Keywords: Diversity, shell fish, shrimp, Thondamanaru lagoon.

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627 Comparison of Different Techniques for Processing and Preserving fish Rastrineobola argentea from Lake Victoria, Kenya

Authors: Ayub V. O. Ofulla, Jackson H. O. Onyuka, Samuel Wagai, Douglas Anyona, Gabriel O. Dida, John Gichuki

Abstract:

This study was set to determine the antimicrobial activities of brine salting, chlorinated solution, and oil frying treatments on enteric bacteria and fungi in Rastrineobola argentea fish from fish landing beaches within L. Victoria basin of western Kenya. Statistical differences in effectiveness of the different treatment methods was determined by single factor ANOVA, and paired two-tail t-Test was performed to compare the differences in moisture contents before and after storage. Oil fried fish recorded the lowest microbial loads, sodium chloride at 10% concentration was the second most effective and chlorinated solution even at 150ppm was the least effective against the bacteria and fungi in fish. Moisture contents of the control and treated fish were significantly lower after storage. These results show that oil frying of fish should be adopted for processing and preserving Rastrineobola argentea which is the most abundant and affordable fish species from Lake Victoria.

Keywords: Fish landing beaches, Lake Victoria, oil frying, preservatives.

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626 The Impact of Fish Cages on Water Quality in One Fish Farm in Croatia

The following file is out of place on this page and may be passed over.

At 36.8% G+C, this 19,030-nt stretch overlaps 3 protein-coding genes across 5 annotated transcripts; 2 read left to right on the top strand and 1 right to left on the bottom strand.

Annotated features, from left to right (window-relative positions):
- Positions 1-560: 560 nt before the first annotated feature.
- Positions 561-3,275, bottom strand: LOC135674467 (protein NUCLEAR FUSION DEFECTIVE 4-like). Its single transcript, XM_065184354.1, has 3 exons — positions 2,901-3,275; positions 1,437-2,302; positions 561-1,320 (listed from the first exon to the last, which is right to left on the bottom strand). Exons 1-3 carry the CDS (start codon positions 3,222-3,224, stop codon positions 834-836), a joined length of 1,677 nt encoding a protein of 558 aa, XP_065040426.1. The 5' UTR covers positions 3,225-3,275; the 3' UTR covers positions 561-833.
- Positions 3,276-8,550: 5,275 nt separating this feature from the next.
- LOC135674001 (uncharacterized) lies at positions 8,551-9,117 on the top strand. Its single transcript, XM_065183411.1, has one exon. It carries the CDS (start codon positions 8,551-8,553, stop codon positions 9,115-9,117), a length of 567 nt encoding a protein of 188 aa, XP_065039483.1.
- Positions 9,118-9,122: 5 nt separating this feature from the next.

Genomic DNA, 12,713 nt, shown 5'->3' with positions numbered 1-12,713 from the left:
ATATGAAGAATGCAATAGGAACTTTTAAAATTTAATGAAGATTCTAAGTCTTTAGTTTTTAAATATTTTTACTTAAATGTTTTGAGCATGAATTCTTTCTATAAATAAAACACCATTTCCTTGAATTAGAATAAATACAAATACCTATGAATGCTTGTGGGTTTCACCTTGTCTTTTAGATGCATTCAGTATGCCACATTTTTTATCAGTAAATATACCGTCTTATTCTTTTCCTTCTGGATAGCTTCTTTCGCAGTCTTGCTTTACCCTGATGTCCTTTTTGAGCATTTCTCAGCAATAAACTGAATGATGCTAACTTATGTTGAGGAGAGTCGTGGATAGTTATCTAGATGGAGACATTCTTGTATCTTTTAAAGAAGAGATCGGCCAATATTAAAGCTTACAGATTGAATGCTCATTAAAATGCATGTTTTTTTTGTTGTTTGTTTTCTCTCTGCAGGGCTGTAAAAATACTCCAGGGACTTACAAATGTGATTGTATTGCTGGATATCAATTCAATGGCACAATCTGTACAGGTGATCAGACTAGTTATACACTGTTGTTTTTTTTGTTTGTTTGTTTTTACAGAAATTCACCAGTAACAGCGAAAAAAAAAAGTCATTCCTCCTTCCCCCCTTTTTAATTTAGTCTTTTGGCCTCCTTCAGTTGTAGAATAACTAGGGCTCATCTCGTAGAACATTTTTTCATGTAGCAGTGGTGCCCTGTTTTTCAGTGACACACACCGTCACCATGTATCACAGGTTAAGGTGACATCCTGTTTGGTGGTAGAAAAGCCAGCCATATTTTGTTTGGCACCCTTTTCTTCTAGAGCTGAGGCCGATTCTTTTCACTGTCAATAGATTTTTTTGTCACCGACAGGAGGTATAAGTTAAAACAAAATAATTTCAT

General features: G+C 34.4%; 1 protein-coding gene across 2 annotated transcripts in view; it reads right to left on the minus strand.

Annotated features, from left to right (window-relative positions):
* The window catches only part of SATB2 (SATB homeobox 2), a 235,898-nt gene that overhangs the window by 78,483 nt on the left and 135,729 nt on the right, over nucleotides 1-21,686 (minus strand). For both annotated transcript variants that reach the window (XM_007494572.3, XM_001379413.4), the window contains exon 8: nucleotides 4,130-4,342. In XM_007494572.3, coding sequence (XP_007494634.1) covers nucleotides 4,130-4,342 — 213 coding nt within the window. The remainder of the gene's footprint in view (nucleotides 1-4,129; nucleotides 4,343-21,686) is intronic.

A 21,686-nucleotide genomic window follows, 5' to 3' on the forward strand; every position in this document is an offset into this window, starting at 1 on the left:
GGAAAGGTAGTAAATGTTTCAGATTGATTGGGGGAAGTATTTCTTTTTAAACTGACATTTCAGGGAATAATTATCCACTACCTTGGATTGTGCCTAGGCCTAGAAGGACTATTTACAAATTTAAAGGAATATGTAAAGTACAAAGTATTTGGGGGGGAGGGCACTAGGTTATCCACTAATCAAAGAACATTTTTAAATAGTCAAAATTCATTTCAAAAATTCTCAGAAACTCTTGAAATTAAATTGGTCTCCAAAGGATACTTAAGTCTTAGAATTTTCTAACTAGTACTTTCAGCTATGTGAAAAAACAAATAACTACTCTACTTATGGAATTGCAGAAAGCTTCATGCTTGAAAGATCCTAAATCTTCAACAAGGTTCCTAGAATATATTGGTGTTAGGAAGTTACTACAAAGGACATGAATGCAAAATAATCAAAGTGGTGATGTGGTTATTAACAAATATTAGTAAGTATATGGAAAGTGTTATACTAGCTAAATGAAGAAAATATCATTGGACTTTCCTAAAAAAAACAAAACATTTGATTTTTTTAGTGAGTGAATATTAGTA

Authors: G. Jelic Mrcelic, M. Sliskovic

Abstract:

In Croatia, the majority of cultured marine fish species are reared in net cages. The intensive production of the fish in net cages may generate the considerable amount of bio waste and change water quality especially in enclosed and semi-enclosed coastal areas. The aim of this paper is to assess the potential impact of sea bass (Dicentrarchus labrax L.) cage farm on water quality. The weak relationship between food supply and water quality parameters (nutrient content and phytoplankton biomass) was found, but significant changes in oxygen saturation was observed in the cages during the warmer period of a year especially in the morning (occasionally it dropped below 70 %). Despite of, satisfactory results of water quality parameters, it is necessary to establish comprehensive monitoring process, especially to include quality assessment of fouling communities.

Keywords: Mariculture, monitoring, fish cages, water quality parameters.

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625 Intertidal Fixed Stake Net Trap (Hadrah) Fishery in Kuwait: Distribution, Catch Rate and Species Composition

Authors: Ali F. Al-Baz, Mohsen M. Al-Husaini, James M. Bishop

Abstract:

Intertidal fixed stake net trap (Hadrah) is one of the oldest fishing gears used throughout the Arabian Gulf countries since the 1800s and also one of most the efficient methods of capturing fish from the intertidal area. This study describes the hadrah fishery in Kuwait.